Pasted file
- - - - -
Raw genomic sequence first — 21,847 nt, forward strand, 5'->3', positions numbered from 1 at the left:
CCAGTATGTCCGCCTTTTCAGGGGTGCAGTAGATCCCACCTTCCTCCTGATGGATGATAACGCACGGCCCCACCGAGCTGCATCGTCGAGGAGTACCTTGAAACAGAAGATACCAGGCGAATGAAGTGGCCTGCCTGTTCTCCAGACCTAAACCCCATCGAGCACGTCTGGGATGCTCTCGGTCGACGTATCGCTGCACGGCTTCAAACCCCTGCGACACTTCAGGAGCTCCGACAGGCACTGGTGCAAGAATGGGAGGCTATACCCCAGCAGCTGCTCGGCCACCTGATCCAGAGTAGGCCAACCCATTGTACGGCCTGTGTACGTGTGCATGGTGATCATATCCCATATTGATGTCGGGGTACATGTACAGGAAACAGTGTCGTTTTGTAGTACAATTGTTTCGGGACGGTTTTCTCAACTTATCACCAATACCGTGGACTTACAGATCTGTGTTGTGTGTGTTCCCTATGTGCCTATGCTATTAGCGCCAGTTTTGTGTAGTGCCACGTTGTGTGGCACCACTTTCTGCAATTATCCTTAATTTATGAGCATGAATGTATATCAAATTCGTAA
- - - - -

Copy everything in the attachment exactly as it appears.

Raw genomic sequence first — 21,847 nt, forward strand, 5'->3', positions numbered from 1 at the left:
CCAGTATGTCCGCCTTTTCAGGGGTGCAGTAGATCCCACCTTCCTCCTGATGGATGATAACGCACGGCCCCACCGAGCTGCATCGTCGAGGAGTACCTTGAAACAGAAGATACCAGGCGAATGAAGTGGCCTGCCTGTTCTCCAGACCTAAACCCCATCGAGCACGTCTGGGATGCTCTCGGTCGACGTATCGCTGCACGGCTTCAAACCCCTGCGACACTTCAGGAGCTCCGACAGGCACTGGTGCAAGAATGGGAGGCTATACCCCAGCAGCTGCTCGGCCACCTGATCCAGAGTAGGCCAACCCATTGTACGGCCTGTGTACGTGTGCATGGTGATCATATCCCATATTGATGTCGGGGTACATGTACAGGAAACAGTGTCGTTTTGTAGTACAATTGTTTCGGGACGGTTTTCTCAACTTATCACCAATACCGTGGACTTACAGATCTGTGTTGTGTGTGTTCCCTATGTGCCTATGCTATTAGCGCCAGTTTTGTGTAGTGCCACGTTGTGTGGCACCACTTTCTGCAATTATCCTTAATTTATGAGCATGAATGTATATCAAATTCGTAA